Changes in SharePoint DesignerTypes for workflow activity parameters

Creating a workflow in SharePoint Designer consists of selecting Conditions and Activities to build the logic and determine what actions the workflow performs. When you select an activity or condition a sentence appears in the WorkFlow Designer screen with underlined phrases that allow you click on them to set the workflow’s parameters. These parameters can be selecting a column on a list item and a value to give it, or they can be a user’s account name, a url to a site or something more complex like an email definition that includes a To address, CC address, a subject and a body.

When creating custom workflow activities and conditions for SharePoint in Visual Studio, you create a code class to build its functionality as well as a .actions file, both of which define the parameters. SharePoint Designer uses the .actions to be able to add the activity or condition to a workflow. You must specify the type for each parameter within both the class and the .actions file as well as the DesignerType in the .actions file. When a user clicks on a parameter, different windows open to allow the user to input the values according to the DesignerType given to the parameter. The DesignerType is simply an enumeration that SharePoint Designer uses to determine what type of form to display to gather information on each parameter. For example, a DesignerType of DropDown will present a drop down menu at the location of the parameter phrase in the sentence, whereas a DesignerType of Email will open a pop up window with fields for the To address, CC address, Subject and Body where each of these fields is defined as a parameter of different types in code and returned from the Designer form as an object of that type.

For an activity to send an email, the simple class definition may look something like this:


public partial class SendAnEmail : SequenceActivity
{
   #region Dependency Properties

   public static DependencyProperty __ContextProperty = DependencyProperty.Register("__Context", typeof(WorkflowContext), typeof(SendAnEmail));
   public static DependencyProperty RecipientCCProperty = DependencyProperty.Register("RecipientCC", typeof(ArrayList), typeof(SendAnEmail));
   public static DependencyProperty RecipientFromProperty = DependencyProperty.Register("RecipientFrom", typeof(string), typeof(SendAnEmail));
   public static DependencyProperty RecipientTOProperty = DependencyProperty.Register("RecipientTO", typeof(ArrayList), typeof(SendAnEmail));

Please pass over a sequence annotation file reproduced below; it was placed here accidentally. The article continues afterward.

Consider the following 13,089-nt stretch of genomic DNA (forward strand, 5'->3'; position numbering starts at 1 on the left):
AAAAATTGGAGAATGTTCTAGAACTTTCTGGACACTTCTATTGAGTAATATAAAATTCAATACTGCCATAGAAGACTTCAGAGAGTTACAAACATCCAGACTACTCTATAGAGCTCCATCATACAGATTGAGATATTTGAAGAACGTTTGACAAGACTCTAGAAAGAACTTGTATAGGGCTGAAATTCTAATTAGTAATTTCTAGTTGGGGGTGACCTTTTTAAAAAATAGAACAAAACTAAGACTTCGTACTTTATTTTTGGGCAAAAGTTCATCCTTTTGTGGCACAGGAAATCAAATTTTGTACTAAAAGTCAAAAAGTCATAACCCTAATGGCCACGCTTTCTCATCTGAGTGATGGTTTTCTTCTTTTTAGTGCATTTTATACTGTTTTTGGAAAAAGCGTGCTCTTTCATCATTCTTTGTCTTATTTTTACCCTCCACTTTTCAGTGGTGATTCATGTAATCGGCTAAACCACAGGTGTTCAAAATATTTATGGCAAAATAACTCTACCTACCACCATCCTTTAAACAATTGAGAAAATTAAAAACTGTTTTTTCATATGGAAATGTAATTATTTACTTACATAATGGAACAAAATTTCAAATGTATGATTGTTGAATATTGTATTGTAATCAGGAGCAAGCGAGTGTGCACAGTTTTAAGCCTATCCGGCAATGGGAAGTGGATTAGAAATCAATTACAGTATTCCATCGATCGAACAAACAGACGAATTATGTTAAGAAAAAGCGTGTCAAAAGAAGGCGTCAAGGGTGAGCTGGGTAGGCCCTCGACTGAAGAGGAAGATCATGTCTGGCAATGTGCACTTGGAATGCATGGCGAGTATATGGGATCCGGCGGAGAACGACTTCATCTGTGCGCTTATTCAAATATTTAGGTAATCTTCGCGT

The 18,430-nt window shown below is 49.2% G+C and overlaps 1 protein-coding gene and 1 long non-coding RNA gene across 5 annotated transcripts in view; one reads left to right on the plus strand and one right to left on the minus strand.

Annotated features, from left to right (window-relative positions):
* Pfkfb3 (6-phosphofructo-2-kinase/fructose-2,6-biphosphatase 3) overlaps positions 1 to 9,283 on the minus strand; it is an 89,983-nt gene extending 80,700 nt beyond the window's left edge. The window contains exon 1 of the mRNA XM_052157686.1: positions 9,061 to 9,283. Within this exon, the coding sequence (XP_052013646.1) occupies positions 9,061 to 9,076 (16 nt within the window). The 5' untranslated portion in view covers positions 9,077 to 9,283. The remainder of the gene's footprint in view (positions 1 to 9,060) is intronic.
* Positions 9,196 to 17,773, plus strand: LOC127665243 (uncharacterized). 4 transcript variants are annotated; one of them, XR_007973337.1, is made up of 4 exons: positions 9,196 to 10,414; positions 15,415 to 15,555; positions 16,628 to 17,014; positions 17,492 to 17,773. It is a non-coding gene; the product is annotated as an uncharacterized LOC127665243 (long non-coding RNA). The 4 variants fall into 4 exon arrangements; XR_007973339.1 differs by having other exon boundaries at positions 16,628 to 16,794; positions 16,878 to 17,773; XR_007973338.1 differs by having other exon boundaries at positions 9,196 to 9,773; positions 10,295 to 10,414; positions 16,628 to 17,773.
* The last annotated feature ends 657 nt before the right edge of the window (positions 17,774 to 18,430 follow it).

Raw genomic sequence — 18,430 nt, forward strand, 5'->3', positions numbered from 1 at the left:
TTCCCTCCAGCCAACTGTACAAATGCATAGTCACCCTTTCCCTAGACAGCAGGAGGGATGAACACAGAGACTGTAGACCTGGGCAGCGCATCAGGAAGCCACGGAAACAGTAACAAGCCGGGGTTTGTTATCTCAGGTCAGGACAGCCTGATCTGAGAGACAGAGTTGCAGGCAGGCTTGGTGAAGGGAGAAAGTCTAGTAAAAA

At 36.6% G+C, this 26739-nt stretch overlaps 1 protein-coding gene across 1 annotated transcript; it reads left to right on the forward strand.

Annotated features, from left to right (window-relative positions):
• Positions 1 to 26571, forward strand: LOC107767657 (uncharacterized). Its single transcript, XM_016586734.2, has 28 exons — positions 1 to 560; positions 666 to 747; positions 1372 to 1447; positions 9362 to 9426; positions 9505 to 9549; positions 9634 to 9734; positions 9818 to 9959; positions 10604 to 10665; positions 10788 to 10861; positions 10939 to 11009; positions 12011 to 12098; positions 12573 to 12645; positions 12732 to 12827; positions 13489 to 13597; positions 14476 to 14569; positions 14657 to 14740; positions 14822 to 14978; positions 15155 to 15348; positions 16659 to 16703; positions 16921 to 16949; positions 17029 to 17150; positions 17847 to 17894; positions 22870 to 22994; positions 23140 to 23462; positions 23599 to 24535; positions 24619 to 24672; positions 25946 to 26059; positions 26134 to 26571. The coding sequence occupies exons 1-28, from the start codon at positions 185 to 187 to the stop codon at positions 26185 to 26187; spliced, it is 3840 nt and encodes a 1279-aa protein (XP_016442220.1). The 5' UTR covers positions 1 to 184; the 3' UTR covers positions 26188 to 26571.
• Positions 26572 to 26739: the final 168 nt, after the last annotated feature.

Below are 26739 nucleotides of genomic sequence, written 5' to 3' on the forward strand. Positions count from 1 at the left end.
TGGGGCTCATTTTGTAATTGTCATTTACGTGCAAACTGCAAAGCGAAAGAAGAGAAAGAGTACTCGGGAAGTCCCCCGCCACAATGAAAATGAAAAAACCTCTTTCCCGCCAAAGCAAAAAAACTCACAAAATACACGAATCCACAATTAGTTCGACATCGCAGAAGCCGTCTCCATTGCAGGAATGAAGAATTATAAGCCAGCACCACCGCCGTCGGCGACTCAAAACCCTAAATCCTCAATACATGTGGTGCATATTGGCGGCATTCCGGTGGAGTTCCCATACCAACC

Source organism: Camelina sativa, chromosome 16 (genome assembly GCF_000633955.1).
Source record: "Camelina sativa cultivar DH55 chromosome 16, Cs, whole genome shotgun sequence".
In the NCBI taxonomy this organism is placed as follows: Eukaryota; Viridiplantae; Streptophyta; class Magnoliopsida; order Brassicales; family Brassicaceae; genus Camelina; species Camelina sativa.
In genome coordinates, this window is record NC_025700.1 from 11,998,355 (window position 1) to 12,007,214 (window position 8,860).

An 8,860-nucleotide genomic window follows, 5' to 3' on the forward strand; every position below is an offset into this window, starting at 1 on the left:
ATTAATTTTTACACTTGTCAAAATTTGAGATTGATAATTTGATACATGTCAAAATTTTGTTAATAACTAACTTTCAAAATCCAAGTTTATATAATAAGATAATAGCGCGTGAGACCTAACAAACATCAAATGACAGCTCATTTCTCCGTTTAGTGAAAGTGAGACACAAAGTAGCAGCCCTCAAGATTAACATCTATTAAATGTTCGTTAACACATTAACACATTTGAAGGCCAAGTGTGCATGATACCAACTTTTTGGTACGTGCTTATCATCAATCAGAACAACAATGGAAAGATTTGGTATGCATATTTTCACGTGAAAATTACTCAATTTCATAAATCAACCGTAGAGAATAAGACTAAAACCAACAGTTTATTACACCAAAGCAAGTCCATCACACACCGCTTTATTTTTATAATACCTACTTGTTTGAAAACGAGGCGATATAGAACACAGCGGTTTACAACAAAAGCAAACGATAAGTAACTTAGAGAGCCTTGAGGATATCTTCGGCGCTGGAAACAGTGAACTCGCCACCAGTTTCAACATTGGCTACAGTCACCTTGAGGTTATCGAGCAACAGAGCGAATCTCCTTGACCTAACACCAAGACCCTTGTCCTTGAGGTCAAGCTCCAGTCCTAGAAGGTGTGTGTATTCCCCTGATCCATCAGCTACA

public static DependencyProperty SubjectProperty = DependencyProperty.Register("Subject", typeof (string), typeof (SendAnEmail));
   public static DependencyProperty BodyProperty = DependencyProperty.Register("Body", typeof(string), typeof(SendAnEmail));

   #endregion

   public SendAnEmail()
   {
      InitializeComponent();
   }

   #region Activity Parameters

   [Description("Recipient address")]    [Browsable(true)]    [DesignerSerializationVisibility(DesignerSerializationVisibility.Visible)]    public ArrayList RecipientTO
   {
      get { return ((ArrayList) (base.GetValue(RecipientTOProperty))); }
      set { base.SetValue(RecipientTOProperty, value); }
   }

   [Description("Carbon copy recipient")]    [Browsable(true)]    [DesignerSerializationVisibility(DesignerSerializationVisibility.Visible)]    public ArrayList RecipientCC
   {
      get { return ((ArrayList) (base.GetValue(RecipientCCProperty))); }
      set { base.SetValue(RecipientCCProperty, value); }
   }

   [Description("Subject")]    [Browsable(true)]    [DesignerSerializationVisibility(DesignerSerializationVisibility.Visible)]    public string Subject
   {
      get { return ((string) (base.GetValue(SubjectProperty))); }
      set { base.SetValue(SubjectProperty, value); }
   }

   [Description("HTML Body")]    [Browsable(true)]    [DesignerSerializationVisibility(DesignerSerializationVisibility.Visible)]    public string Body
   {
      get { return ((string) (base.GetValue(BodyProperty))); }
      set { base.SetValue(BodyProperty, value); }
   }

   [Browsable(true)]    [DesignerSerializationVisibility(DesignerSerializationVisibility.Visible)]    public WorkflowContext __Context
   {
      get { return ((WorkflowContext) (base.GetValue(__ContextProperty))); }
      set { base.SetValue(__ContextProperty, value); }
   }

   [Description("Sender address. If this value is not specified, default sharepoint sender address will be used")]    [Browsable(true)]    [DesignerSerializationVisibility(DesignerSerializationVisibility.Visible)]    public string RecipientFrom
   {
      get { return ((string) (base.GetValue(RecipientFromProperty))); }
      set { base.SetValue(RecipientFromProperty, value); }
   }

   #endregion

   protected override ActivityExecutionStatus OnExecute(ActivityExecutionContext executionContext, Microsoft.SharePoint.Workflow.ISharePointService service)
   {
   }
}

The .actions file would look like:


<?xml version="1.0" encoding="utf-8"?>
<WorkflowInfo Language="en-us">
   <Actions Sequential="then" Parallel="and">
      <Action Name="Send E-mail Extended" ClassName="SPSolutions.SharePoint.WorkflowEssentials.Activities.SendEmailExtended" Assembly="SPSolutions.SharePoint.WorkflowEssentials, Version=1.0.0.0, Culture=neutral, PublicKeyToken=08a33cc09f006379" AppliesTo="all" Category="SharePoint Solutions' WorkFlow Essentials">
         <RuleDesigner Sentence="Send a %1 e-mail to %2 and display %3 as the sender">
            <FieldBind Field="IsMessageUrgent" DesignerType="Dropdown" Text="choose" Id="1">
               <Option Name="urgent" Value="true"/>
               <Option Name="non urgent" Value="false"/>
            </FieldBind>
            <FieldBind Field="RecipientTO,RecipientCC,Subject,Body" Text="this address" DesignerType="Email" Id="2"/>